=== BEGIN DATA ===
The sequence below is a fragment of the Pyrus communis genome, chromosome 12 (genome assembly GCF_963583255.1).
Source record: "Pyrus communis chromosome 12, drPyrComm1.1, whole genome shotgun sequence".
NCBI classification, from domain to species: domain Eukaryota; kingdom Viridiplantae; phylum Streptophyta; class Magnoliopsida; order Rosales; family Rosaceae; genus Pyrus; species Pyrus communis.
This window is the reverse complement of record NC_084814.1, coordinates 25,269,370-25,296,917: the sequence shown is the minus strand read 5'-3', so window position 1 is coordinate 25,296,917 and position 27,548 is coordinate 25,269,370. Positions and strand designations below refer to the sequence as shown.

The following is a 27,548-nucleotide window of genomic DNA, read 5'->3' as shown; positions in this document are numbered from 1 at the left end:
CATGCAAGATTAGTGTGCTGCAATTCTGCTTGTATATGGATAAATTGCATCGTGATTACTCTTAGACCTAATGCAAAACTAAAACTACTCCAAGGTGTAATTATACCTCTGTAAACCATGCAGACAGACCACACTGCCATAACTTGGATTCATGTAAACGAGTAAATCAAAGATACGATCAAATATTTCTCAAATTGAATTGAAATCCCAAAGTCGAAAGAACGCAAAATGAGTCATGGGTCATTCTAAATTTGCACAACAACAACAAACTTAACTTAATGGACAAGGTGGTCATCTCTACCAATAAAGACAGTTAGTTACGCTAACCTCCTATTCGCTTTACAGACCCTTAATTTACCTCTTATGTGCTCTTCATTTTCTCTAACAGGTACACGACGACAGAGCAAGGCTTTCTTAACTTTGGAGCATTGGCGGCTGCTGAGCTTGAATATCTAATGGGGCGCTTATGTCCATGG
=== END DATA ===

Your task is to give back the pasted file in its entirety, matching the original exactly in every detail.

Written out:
The sequence below is a fragment of the Pyrus communis genome, chromosome 12 (genome assembly GCF_963583255.1).
Source record: "Pyrus communis chromosome 12, drPyrComm1.1, whole genome shotgun sequence".
NCBI classification, from domain to species: domain Eukaryota; kingdom Viridiplantae; phylum Streptophyta; class Magnoliopsida; order Rosales; family Rosaceae; genus Pyrus; species Pyrus communis.
This window is the reverse complement of record NC_084814.1, coordinates 25,269,370-25,296,917: the sequence shown is the minus strand read 5'-3', so window position 1 is coordinate 25,296,917 and position 27,548 is coordinate 25,269,370. Positions and strand designations below refer to the sequence as shown.

The following is a 27,548-nucleotide window of genomic DNA, read 5'->3' as shown; positions in this document are numbered from 1 at the left end:
CATGCAAGATTAGTGTGCTGCAATTCTGCTTGTATATGGATAAATTGCATCGTGATTACTCTTAGACCTAATGCAAAACTAAAACTACTCCAAGGTGTAATTATACCTCTGTAAACCATGCAGACAGACCACACTGCCATAACTTGGATTCATGTAAACGAGTAAATCAAAGATACGATCAAATATTTCTCAAATTGAATTGAAATCCCAAAGTCGAAAGAACGCAAAATGAGTCATGGGTCATTCTAAATTTGCACAACAACAACAAACTTAACTTAATGGACAAGGTGGTCATCTCTACCAATAAAGACAGTTAGTTACGCTAACCTCCTATTCGCTTTACAGACCCTTAATTTACCTCTTATGTGCTCTTCATTTTCTCTAACAGGTACACGACGACAGAGCAAGGCTTTCTTAACTTTGGAGCATTGGCGGCTGCTGAGCTTGAATATCTAATGGGGCGCTTATGTCCATGG